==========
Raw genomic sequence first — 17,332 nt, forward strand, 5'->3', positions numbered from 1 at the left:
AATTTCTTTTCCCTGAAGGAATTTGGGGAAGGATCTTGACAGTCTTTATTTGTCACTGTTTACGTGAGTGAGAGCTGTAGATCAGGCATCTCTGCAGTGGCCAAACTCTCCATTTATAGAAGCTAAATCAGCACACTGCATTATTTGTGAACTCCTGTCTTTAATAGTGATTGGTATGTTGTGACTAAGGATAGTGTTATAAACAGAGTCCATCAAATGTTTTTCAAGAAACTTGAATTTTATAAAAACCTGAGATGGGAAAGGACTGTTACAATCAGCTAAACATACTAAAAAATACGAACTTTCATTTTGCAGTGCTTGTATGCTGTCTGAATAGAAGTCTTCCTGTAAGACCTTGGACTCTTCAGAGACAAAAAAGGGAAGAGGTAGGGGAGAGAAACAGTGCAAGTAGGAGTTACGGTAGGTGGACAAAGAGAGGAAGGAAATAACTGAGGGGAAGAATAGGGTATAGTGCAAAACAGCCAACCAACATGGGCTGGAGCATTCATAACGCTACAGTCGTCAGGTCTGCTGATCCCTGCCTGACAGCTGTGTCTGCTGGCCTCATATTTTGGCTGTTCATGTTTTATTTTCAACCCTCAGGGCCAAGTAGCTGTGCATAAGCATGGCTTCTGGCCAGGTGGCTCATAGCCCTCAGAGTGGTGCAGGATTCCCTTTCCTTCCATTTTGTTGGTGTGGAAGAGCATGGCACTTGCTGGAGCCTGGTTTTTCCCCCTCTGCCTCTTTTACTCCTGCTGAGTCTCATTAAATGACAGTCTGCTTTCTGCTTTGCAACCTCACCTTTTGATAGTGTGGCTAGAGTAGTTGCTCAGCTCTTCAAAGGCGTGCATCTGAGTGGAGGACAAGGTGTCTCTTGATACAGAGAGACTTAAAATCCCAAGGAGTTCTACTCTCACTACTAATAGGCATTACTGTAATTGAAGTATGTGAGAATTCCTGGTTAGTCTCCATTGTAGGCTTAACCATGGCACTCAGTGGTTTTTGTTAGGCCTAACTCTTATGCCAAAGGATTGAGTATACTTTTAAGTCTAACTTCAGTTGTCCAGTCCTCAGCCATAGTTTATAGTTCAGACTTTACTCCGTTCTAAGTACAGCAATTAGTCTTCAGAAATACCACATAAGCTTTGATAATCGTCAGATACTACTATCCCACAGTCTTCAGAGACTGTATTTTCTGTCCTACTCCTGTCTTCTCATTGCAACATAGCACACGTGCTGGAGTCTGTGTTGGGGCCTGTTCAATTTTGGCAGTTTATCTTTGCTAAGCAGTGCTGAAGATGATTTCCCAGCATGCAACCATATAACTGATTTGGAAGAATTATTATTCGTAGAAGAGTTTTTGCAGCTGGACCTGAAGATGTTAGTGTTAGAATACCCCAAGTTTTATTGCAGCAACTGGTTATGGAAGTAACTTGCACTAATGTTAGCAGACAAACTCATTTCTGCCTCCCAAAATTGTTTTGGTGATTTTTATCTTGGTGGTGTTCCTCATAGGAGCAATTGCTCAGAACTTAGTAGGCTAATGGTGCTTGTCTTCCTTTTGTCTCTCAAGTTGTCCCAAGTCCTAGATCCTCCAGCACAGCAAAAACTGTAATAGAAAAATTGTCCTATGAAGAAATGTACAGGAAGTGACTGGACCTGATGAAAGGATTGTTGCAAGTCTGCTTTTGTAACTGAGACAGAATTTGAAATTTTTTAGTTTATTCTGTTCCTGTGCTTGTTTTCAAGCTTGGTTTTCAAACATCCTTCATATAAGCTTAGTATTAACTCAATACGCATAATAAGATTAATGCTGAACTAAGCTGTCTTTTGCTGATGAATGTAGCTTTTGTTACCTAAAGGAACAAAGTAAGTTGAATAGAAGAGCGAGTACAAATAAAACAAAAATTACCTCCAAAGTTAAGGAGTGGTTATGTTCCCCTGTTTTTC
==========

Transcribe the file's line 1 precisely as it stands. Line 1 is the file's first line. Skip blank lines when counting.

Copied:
Raw genomic sequence first — 17,332 nt, forward strand, 5'->3', positions numbered from 1 at the left: